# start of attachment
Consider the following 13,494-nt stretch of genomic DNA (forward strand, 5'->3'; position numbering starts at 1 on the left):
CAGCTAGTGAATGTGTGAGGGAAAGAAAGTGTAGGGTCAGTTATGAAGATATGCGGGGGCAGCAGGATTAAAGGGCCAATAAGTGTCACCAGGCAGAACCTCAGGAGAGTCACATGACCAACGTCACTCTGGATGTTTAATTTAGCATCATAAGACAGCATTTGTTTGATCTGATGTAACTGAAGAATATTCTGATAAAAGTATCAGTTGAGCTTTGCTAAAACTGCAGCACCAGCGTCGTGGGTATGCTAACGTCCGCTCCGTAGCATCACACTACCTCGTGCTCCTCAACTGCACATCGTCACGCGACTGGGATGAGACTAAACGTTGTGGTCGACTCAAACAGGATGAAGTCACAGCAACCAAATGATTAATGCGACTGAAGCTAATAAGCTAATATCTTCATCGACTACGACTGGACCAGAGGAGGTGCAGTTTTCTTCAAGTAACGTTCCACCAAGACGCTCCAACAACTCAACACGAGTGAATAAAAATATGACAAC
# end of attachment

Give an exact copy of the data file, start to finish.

Consider the following 13,494-nt stretch of genomic DNA (forward strand, 5'->3'; position numbering starts at 1 on the left):
CAGCTAGTGAATGTGTGAGGGAAAGAAAGTGTAGGGTCAGTTATGAAGATATGCGGGGGCAGCAGGATTAAAGGGCCAATAAGTGTCACCAGGCAGAACCTCAGGAGAGTCACATGACCAACGTCACTCTGGATGTTTAATTTAGCATCATAAGACAGCATTTGTTTGATCTGATGTAACTGAAGAATATTCTGATAAAAGTATCAGTTGAGCTTTGCTAAAACTGCAGCACCAGCGTCGTGGGTATGCTAACGTCCGCTCCGTAGCATCACACTACCTCGTGCTCCTCAACTGCACATCGTCACGCGACTGGGATGAGACTAAACGTTGTGGTCGACTCAAACAGGATGAAGTCACAGCAACCAAATGATTAATGCGACTGAAGCTAATAAGCTAATATCTTCATCGACTACGACTGGACCAGAGGAGGTGCAGTTTTCTTCAAGTAACGTTCCACCAAGACGCTCCAACAACTCAACACGAGTGAATAAAAATATGACAAC